Yekaterina Samutsevich: I just learned about his appearance at a demonstration. He has told me about his interviews, about what he said, whether he could speak on my behalf. I didn’t know about the speech at the demonstration. But it makes me very happy. It’s marvelous.

Echo of Moscow: Do you think that the story of your arrest and trial has changed your father?

Yekaterina Samutsevich: Very much so. The first time we met after the action, he was sad, asking me, “You went straight to the Cathedral. Why did you do that? What was the point of that?” And little by little, he started to change his mind. Today he says, yes, the regime is too aggressive and the trial was illegal. He started talking like this long before he said a word in public. He had been, unhappily, like so many citizens in our country, a sort of passive observer who watches television and believes everything he hears. Today, he has a more active position.

I’m not afraid at all. For the last two days I walked around the city and took the metro. No one was aggressive towards me. People looked at me, they recognized me. But I didn’t feel any aggression.

Echo of Moscow: Nevertheless, certain people feel that all of this is just the fashion. Protest is in fashion, to go to Bolotnaia Square is in fashion, and supporting Pussy Riot is a fashion, too. And the fashion will soon change.

Yekaterina Samutsevich: I have the impression that this is the opinion the government wants to impose on people, their way of opposing the situation. I think that when a person goes somewhere, she reflects, she thinks about where she is going and why, because she is using her time and energy. It’s a conscious choice. I don’t go to a demonstration because it’s cool. It isn’t at all cool to go to demonstrations today. The forces of order are nearby. They can beat you up. The demonstration on May 6th proved that. Nowadays, many people find themselves behind bars solely because they went to a public demonstration.

Echo of Moscow: Has the international reaction been important for you?

Yekaterina Samutsevich: It’s very important because it represents solidarity: a worldwide cultural solidarity and from people in show business. They reacted, found out about our work and the idea behind the group. Everything was out in the open and they supported us. It really buoyed us during the trial.

The last day of arguments during the trial was the day we learned that Madonna had gotten involved, writing Pussy Riot on her body. That gave us a lot of energy! The atmosphere in the hearing room was heavy. It was silent and people weren’t listening to us. Every time you’re trying to say something, they cut you off. They ignore you. Then one of our lawyers played the Madonna video. You could really feel the contrast between the international support and the ambiance in the courtroom. We were really inspired by that.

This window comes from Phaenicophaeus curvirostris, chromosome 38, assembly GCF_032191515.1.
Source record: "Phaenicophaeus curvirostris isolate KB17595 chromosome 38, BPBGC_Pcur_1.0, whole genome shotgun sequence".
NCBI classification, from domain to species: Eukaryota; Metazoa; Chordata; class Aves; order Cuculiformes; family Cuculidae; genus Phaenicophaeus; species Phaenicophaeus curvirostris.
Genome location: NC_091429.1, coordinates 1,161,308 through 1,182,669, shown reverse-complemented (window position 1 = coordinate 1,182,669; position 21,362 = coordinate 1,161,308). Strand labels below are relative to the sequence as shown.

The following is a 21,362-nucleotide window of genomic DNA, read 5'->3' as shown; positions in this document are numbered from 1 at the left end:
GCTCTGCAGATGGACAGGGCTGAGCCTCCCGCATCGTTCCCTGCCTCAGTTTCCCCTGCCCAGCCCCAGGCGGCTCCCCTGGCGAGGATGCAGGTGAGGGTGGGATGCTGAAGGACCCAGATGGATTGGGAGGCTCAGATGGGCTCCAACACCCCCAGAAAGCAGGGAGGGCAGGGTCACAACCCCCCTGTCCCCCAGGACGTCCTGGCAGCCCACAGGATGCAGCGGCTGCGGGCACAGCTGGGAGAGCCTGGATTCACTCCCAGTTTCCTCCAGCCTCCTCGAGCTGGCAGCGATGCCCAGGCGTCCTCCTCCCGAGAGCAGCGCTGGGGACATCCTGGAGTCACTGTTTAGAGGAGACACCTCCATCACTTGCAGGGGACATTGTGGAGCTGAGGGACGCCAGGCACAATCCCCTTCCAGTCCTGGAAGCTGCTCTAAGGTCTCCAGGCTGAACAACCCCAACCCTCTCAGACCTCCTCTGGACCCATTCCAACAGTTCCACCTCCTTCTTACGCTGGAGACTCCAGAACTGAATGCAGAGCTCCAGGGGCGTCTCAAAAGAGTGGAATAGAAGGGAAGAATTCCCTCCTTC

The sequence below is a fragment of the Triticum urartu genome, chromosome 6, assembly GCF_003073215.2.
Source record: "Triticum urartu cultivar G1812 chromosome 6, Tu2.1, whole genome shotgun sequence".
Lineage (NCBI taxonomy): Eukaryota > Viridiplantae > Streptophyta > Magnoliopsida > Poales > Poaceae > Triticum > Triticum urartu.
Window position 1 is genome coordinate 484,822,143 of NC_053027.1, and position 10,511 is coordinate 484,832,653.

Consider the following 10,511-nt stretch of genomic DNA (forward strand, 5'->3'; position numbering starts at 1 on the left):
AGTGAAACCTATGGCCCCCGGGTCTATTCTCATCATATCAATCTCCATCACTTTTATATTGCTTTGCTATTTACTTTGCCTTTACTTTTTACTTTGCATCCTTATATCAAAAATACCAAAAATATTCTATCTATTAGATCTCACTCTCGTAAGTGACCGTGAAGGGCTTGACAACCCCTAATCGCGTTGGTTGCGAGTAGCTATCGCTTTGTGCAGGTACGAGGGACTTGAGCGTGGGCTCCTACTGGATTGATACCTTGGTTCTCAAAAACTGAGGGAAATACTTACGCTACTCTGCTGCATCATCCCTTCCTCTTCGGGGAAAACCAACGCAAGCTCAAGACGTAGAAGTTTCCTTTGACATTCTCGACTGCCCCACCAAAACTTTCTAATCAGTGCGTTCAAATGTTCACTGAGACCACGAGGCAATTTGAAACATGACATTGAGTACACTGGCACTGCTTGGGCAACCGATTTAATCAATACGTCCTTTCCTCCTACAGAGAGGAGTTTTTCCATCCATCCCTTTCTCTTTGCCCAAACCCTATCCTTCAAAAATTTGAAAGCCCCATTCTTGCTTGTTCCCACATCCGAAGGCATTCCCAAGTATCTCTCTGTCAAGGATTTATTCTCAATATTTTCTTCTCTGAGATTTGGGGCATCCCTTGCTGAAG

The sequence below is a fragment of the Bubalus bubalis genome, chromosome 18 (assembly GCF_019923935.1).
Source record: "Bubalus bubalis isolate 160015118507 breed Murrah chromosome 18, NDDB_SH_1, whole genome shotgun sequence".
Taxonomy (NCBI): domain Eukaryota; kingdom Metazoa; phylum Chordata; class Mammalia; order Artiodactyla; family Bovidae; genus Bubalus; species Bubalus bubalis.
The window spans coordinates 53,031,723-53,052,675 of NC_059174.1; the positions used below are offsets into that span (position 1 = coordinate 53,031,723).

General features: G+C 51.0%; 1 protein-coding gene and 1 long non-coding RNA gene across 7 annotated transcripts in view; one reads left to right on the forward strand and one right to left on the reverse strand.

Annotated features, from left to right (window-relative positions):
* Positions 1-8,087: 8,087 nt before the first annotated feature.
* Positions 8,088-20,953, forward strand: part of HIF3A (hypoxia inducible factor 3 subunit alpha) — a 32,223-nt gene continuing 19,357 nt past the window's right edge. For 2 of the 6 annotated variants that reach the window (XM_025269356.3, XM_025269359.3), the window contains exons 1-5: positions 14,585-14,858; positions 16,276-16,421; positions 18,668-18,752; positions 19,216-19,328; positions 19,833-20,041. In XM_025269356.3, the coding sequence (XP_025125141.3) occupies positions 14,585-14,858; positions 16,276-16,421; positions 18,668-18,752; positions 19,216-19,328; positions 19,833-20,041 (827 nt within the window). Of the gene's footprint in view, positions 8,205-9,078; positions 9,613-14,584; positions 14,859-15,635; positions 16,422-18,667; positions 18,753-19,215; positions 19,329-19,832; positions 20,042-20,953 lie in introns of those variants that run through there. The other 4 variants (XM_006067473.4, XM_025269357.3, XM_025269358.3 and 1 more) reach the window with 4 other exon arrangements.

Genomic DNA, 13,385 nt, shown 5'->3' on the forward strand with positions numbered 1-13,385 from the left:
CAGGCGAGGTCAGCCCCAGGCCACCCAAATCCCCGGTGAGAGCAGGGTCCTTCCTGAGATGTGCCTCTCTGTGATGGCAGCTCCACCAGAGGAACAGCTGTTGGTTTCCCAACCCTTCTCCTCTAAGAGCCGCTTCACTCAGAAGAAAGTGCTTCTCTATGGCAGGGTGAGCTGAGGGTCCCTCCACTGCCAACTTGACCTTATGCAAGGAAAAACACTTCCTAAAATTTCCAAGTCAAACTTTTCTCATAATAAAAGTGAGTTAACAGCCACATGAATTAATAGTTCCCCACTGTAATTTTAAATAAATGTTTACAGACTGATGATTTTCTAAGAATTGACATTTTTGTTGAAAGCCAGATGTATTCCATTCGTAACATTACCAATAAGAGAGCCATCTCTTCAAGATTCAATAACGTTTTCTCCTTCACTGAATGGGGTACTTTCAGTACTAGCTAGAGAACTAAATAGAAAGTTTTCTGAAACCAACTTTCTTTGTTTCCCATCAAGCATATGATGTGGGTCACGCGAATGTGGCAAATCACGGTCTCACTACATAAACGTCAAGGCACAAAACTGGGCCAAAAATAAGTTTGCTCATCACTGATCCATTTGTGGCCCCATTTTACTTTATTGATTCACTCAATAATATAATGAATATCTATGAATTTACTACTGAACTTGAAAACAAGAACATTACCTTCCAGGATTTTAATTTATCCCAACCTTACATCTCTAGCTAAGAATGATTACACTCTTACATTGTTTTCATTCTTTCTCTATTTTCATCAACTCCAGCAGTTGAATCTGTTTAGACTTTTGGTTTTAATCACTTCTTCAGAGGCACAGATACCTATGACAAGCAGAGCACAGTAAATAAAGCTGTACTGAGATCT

Echo of Moscow: How do you explain this hurricane of support? Or perhaps not a hurricane, but hundreds of cataclysms at the same time.

Yekaterina Samutsevich: There are many factors. We have given this a good deal of thought. Certainly there are many people who are attracted by the idea of the group, by the ideas we support and transmit. The idea of freedom for women, it’s a feminist idea, isn’t it? The idea of equality between people, equality between the sexes. It’s because we have created this character of a young woman in a balaclava, this strange person who isn’t very feminine, who is above all androgynous. On one hand, the image of a young woman in a dress, and on the other, the balaclava. That’s what’s striking.

Echo of Moscow: This wasn’t the first action taken by Pussy Riot. You’ve made other clips, but they did not have this success. Do you think that the trial has played a role in catalyzing things for you?

Yekaterina Samutsevich: Of course the trial and our other actions contributed to what has come about. If that was our first action, it would be hard for people to understand the idea behind the group. We are faithful to the form we have chosen. People saw our action at the Christ the Saviour Cathedral first and then they saw the other things we had done. People realized that this has been our activity over a long period of time. They understood the meaning of what we’re doing. They understood that it had nothing to do with religion, that it had nothing to do with incitement to religious hatred, and that all our actions are purely political actions.

Echo of Moscow: How do you explain the government agreeing to the trial? Without their intending to, the government has turned you into celebrities, thanks to the trial, the verdict, and the citation of decrees from the Council of Trullo.